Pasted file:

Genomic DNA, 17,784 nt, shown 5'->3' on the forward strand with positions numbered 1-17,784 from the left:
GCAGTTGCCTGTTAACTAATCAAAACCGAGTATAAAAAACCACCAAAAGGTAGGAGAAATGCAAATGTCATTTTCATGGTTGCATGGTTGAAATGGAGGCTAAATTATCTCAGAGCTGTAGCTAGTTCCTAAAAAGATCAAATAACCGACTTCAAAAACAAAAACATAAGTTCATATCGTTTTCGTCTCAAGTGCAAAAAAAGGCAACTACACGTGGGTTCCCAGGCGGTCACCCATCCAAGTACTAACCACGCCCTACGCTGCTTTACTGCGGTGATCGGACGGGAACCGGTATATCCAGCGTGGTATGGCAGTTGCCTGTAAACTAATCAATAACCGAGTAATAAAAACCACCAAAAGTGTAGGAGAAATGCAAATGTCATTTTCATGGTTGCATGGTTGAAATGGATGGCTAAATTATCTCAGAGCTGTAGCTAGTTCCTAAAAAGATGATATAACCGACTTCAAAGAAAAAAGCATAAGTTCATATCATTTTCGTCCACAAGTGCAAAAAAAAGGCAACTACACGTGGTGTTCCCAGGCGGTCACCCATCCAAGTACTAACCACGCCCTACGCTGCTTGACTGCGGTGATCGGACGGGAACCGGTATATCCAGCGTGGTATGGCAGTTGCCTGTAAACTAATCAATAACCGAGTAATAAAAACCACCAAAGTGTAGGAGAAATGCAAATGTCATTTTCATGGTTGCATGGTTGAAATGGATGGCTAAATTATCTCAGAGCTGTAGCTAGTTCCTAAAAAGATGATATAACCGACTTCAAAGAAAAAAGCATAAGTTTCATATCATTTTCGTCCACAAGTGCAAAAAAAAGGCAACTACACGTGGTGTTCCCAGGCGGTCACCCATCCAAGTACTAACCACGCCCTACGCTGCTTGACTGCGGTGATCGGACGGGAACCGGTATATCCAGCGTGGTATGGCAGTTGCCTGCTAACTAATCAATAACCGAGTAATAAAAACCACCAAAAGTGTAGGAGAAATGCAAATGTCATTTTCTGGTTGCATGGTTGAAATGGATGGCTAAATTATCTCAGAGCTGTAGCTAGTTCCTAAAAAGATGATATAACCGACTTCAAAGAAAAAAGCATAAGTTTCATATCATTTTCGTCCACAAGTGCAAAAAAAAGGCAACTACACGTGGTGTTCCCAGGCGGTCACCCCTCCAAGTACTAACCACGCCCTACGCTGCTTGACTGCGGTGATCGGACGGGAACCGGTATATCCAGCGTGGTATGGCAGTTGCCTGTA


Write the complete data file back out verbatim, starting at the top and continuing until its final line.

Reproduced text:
Genomic DNA, 17,784 nt, shown 5'->3' on the forward strand with positions numbered 1-17,784 from the left:
GCAGTTGCCTGTTAACTAATCAAAACCGAGTATAAAAAACCACCAAAAGGTAGGAGAAATGCAAATGTCATTTTCATGGTTGCATGGTTGAAATGGAGGCTAAATTATCTCAGAGCTGTAGCTAGTTCCTAAAAAGATCAAATAACCGACTTCAAAAACAAAAACATAAGTTCATATCGTTTTCGTCTCAAGTGCAAAAAAAGGCAACTACACGTGGGTTCCCAGGCGGTCACCCATCCAAGTACTAACCACGCCCTACGCTGCTTTACTGCGGTGATCGGACGGGAACCGGTATATCCAGCGTGGTATGGCAGTTGCCTGTAAACTAATCAATAACCGAGTAATAAAAACCACCAAAAGTGTAGGAGAAATGCAAATGTCATTTTCATGGTTGCATGGTTGAAATGGATGGCTAAATTATCTCAGAGCTGTAGCTAGTTCCTAAAAAGATGATATAACCGACTTCAAAGAAAAAAGCATAAGTTCATATCATTTTCGTCCACAAGTGCAAAAAAAAGGCAACTACACGTGGTGTTCCCAGGCGGTCACCCATCCAAGTACTAACCACGCCCTACGCTGCTTGACTGCGGTGATCGGACGGGAACCGGTATATCCAGCGTGGTATGGCAGTTGCCTGTAAACTAATCAATAACCGAGTAATAAAAACCACCAAAGTGTAGGAGAAATGCAAATGTCATTTTCATGGTTGCATGGTTGAAATGGATGGCTAAATTATCTCAGAGCTGTAGCTAGTTCCTAAAAAGATGATATAACCGACTTCAAAGAAAAAAGCATAAGTTTCATATCATTTTCGTCCACAAGTGCAAAAAAAAGGCAACTACACGTGGTGTTCCCAGGCGGTCACCCATCCAAGTACTAACCACGCCCTACGCTGCTTGACTGCGGTGATCGGACGGGAACCGGTATATCCAGCGTGGTATGGCAGTTGCCTGCTAACTAATCAATAACCGAGTAATAAAAACCACCAAAAGTGTAGGAGAAATGCAAATGTCATTTTCTGGTTGCATGGTTGAAATGGATGGCTAAATTATCTCAGAGCTGTAGCTAGTTCCTAAAAAGATGATATAACCGACTTCAAAGAAAAAAGCATAAGTTTCATATCATTTTCGTCCACAAGTGCAAAAAAAAGGCAACTACACGTGGTGTTCCCAGGCGGTCACCCCTCCAAGTACTAACCACGCCCTACGCTGCTTGACTGCGGTGATCGGACGGGAACCGGTATATCCAGCGTGGTATGGCAGTTGCCTGTA